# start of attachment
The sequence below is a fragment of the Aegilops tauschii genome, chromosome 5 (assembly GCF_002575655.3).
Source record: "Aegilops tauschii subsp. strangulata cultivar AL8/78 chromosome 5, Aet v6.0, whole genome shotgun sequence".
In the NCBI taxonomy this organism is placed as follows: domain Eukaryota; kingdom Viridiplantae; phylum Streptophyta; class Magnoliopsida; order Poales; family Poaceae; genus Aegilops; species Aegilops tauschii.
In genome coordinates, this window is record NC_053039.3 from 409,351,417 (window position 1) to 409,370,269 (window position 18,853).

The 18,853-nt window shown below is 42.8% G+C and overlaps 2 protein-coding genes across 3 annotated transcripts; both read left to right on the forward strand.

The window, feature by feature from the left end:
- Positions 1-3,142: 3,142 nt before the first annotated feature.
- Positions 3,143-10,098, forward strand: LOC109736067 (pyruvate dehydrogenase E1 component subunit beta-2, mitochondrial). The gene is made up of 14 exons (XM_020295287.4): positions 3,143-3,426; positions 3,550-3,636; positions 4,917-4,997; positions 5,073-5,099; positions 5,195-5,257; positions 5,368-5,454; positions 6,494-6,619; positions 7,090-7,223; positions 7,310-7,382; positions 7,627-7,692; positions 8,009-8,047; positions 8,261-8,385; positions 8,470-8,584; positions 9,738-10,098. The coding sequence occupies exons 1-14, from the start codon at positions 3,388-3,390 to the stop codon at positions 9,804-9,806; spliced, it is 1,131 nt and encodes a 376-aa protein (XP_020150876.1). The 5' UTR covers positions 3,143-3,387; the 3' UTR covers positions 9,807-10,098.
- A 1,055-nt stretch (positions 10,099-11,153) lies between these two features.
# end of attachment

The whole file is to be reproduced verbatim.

The sequence below is a fragment of the Aegilops tauschii genome, chromosome 5 (assembly GCF_002575655.3).
Source record: "Aegilops tauschii subsp. strangulata cultivar AL8/78 chromosome 5, Aet v6.0, whole genome shotgun sequence".
In the NCBI taxonomy this organism is placed as follows: domain Eukaryota; kingdom Viridiplantae; phylum Streptophyta; class Magnoliopsida; order Poales; family Poaceae; genus Aegilops; species Aegilops tauschii.
In genome coordinates, this window is record NC_053039.3 from 409,351,417 (window position 1) to 409,370,269 (window position 18,853).

The 18,853-nt window shown below is 42.8% G+C and overlaps 2 protein-coding genes across 3 annotated transcripts; both read left to right on the forward strand.

The window, feature by feature from the left end:
- Positions 1-3,142: 3,142 nt before the first annotated feature.
- Positions 3,143-10,098, forward strand: LOC109736067 (pyruvate dehydrogenase E1 component subunit beta-2, mitochondrial). The gene is made up of 14 exons (XM_020295287.4): positions 3,143-3,426; positions 3,550-3,636; positions 4,917-4,997; positions 5,073-5,099; positions 5,195-5,257; positions 5,368-5,454; positions 6,494-6,619; positions 7,090-7,223; positions 7,310-7,382; positions 7,627-7,692; positions 8,009-8,047; positions 8,261-8,385; positions 8,470-8,584; positions 9,738-10,098. The coding sequence occupies exons 1-14, from the start codon at positions 3,388-3,390 to the stop codon at positions 9,804-9,806; spliced, it is 1,131 nt and encodes a 376-aa protein (XP_020150876.1). The 5' UTR covers positions 3,143-3,387; the 3' UTR covers positions 9,807-10,098.
- A 1,055-nt stretch (positions 10,099-11,153) lies between these two features.